We’ve always argued that the real agenda in the drug debate is a global commodity market for all drugs – i.e. creating a drug-friendly culture. And that the strategy has been well known – first medicinal, then decriminalisation, then legalisation, then legalise all drugs. This has been the strategy of groups like NORML and the Drug Policy Alliance since day one
“The key to it [legalising marijuana for recreational use] is to have 100s of thousands of people using it ‘medically’ under medical supervision, the whole scam is going to be blown. Once there is medical access and we do what we continually have to do, and we will, then we will get full legalisation.”
Richard Cowen, former Director of NORML (National Organisation for Reform of Marijuana Laws), 1993
“The best answer is to move slowly but firmly to dismantle the edifice of enforcement. Start with the possession and sale of cannabis and amphetamines, and experiment with different strategies. Move on to hard drugs, sold through licensed outlets.”
Ethan Nadelmann – Drug Policy Alliance (DPA) The Economist (July 26, 2001)
This has now been taken up by the Global Commission on Drug Policy – of which former PM Helen Clark is a member. It has a flawed approach to drug use in our society, and is more focused on the rights of individuals to live in a drug-friendly society than it is in the welfare, safety and health of the community. The GCDP wants to legalise all drug use, and wants policies based on ‘human rights’ and which remove the ‘stigmatisation’ and ‘marginalisation’ of people who use drugs.
If you want to see the gradual progression of this master plan, look no further than the messaging of the Drug Policy Alliance’s ally in New Zealand – the taxpayer-funded Drug Foundation.
Here’s the timeline:
FIRST IT WAS MEDICINAL ONLY 2006
“Let’s be clear on this,” said Mr Bell. “This is not a backdoor for decriminalisation of cannabis, these are entirely separate issues. We are only interested in providing a compassionate form of pain relief for thousands of New Zealanders.”
Drug Foundation backs medical cannabis – Drug Foundation Media Release (2006)
AND NO TO DECRIMINALISATION / LEGALISATION 2009 – 2011
“Mr Bell dismissed as ridiculous a newspaper report that the symposium has a secret agenda of pushing for drug legalisation… We’re quite open about our agenda which is to promote health-based drug policy and law, and not to create a Trojan Horse for decriminalisation.”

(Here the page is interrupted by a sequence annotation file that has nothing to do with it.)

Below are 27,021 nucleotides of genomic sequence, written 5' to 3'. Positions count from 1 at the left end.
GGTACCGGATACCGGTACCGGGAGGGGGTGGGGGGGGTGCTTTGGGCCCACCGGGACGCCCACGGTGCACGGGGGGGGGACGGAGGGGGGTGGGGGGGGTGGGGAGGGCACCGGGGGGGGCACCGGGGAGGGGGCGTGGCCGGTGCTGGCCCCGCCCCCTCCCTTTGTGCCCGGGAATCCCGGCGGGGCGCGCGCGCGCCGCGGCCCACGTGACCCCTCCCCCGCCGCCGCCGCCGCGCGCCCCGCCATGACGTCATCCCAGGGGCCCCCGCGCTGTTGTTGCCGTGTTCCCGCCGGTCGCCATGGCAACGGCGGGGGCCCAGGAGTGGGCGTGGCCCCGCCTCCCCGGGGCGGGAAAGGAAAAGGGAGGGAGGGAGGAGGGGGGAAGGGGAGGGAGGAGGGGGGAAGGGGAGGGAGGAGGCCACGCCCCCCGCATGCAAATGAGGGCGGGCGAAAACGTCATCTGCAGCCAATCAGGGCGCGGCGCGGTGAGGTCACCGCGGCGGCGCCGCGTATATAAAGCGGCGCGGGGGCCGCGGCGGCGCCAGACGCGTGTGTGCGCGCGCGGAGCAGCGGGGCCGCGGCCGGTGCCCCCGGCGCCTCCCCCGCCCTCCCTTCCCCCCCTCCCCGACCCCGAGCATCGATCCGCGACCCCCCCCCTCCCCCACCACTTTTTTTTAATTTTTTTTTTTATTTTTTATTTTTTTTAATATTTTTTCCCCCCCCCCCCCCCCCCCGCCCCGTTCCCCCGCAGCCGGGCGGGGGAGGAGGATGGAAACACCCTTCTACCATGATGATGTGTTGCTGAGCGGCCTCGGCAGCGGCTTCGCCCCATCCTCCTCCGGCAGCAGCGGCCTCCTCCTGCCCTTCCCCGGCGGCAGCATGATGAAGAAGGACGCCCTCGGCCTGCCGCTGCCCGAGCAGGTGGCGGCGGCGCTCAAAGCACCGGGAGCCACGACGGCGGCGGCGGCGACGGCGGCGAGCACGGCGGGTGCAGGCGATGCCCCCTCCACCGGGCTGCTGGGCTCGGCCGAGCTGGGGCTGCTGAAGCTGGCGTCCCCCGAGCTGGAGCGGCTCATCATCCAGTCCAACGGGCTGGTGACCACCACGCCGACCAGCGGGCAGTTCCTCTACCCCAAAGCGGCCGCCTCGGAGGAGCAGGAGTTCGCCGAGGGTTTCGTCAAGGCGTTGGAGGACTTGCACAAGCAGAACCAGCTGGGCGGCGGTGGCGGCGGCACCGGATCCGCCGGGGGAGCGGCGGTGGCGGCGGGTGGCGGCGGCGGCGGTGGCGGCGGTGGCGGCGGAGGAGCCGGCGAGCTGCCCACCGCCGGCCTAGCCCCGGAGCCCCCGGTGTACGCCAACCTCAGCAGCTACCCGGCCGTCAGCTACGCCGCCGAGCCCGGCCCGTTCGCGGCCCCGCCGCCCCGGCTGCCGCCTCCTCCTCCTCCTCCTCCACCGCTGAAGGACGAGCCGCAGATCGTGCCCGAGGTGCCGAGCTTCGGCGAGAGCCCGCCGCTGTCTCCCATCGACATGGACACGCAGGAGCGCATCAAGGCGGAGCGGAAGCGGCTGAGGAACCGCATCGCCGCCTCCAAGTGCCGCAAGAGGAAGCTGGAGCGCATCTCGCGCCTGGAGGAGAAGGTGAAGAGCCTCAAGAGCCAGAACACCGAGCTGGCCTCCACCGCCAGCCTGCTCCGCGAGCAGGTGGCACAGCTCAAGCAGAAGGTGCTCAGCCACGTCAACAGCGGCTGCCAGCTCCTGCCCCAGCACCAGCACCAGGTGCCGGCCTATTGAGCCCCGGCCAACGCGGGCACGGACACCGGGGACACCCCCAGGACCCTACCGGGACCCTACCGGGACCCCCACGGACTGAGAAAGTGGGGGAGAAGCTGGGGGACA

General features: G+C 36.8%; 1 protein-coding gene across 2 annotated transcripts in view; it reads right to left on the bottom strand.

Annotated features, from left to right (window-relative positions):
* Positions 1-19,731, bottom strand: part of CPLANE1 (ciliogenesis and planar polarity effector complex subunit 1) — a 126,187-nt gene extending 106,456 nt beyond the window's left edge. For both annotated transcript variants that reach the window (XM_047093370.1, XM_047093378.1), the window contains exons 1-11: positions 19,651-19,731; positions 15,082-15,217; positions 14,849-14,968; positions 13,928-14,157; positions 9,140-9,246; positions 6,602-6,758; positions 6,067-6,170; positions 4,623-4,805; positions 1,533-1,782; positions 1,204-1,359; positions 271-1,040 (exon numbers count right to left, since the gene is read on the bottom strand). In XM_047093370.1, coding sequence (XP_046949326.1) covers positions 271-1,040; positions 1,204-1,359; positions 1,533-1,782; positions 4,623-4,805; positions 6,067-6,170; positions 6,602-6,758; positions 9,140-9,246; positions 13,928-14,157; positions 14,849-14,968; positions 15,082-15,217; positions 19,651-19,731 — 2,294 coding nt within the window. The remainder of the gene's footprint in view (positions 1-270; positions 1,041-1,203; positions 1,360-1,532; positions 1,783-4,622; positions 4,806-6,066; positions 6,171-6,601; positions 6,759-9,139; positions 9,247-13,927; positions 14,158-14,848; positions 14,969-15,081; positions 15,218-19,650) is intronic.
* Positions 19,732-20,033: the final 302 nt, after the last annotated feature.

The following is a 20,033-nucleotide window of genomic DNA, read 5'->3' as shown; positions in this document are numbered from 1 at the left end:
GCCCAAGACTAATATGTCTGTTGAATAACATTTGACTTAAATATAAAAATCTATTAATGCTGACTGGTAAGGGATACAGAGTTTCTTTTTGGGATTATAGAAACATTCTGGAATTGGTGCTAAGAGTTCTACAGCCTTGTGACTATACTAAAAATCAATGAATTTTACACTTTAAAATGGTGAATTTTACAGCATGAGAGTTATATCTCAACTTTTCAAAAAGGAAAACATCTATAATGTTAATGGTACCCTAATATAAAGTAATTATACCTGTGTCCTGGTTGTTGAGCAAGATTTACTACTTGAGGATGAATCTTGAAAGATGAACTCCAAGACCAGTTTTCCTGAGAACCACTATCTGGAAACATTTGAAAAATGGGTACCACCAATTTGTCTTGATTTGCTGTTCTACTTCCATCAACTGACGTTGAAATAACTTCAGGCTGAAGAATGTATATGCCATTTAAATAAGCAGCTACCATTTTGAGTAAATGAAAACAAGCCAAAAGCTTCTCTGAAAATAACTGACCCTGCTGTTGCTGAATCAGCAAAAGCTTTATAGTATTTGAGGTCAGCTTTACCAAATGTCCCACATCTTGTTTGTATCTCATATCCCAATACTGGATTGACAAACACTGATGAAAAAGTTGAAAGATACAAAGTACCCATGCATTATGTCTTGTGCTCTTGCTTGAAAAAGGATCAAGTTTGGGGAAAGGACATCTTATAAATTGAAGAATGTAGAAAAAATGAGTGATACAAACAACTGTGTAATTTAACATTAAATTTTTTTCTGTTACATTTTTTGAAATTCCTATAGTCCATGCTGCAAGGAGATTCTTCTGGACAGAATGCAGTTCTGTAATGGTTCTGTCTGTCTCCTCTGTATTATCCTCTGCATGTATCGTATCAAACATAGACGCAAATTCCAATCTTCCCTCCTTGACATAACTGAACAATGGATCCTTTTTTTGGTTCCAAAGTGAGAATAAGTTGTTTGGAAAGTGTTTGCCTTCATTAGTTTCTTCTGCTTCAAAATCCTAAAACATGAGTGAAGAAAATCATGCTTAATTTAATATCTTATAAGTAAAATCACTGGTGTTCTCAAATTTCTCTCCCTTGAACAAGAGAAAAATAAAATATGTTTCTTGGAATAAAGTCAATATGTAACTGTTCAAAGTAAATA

Drug policy symposium an unprecedented event – Drug Foundation Media Release (2009)
“The Government cannot shy away from this report. It is not a manifesto for the decriminalisation or legalisation of drugs, as some might suggest. Nor does it accept that the status quo should be maintained.” (Responding to the Law Commission’s recommendations for reforming the Misuse of Drugs Act 1975)
Review drags drug law into 21st Century – Drug Foundation Media Release (2011)
THEN IT WAS YES TO DECRIMINALISATION 2013
“Decriminalisation does not mean a free-for-all and it does not mean that we’re soft on drugs, it means that we’re facing up to the problem and tackling it head on… A health focus has been proven to work overseas. Thirty countries have decriminalised, 17 US states have decriminalised…” Mr Bell said the debate around cannabis, decriminalisation and its health effects, needed to continue.
NZ ready for healthy drug law – Drug Foundation Media Release (2013)
Do you support decriminalisation of the possession of a small amount of cannabis, or do you feel the law should stay as it is? [Note: no questions around legalisation]
Drug Foundation Survey – Nov 2013
(Interestingly, the media statement referenced above says that only 46.4% of New Zealanders aged 16–64 have used cannabis at least once in their lifetime – similar to NZIER research. All the pro-drug groups now keep quoting 80%, which seems to suit their narrative better. Wonder why? (rhetorical question)
AND NOW, YES TO LEGALISATION (& DECRIMINALISE ALL OTHER DRUGS) 2017 – 2019
Our model drug law proposes:
Removing criminal penalties for the possession, use and social supply of all drugs
Developing a strictly regulated cannabis market
Drug Foundation – July 2017
This of course includes advising drug users (including students) how to use meth ‘discreetly’ and ‘safely’ and synthetic cannabis, and drug testing (not of employees to ensure they’re not a health and safety risk at work, but for party goers so they can take drugs at musical festivals.)
Ironically, in 2011, the Drug Foundation said in their media release that they wanted:
– introduction of a Police cautioning scheme for low level offending, such as simple possession, combined with diversion to health information and addiction treatment services
– balancing law enforcement and health activities, requiring greater investment into harm prevention, education, and addiction treatment services.
…but not decriminalisation or legalisation. Exactly what we have been asking for!
You have been warned. The writing is on the wall. It’s all part of a global plan to normalise drugs.
Don’t buy it.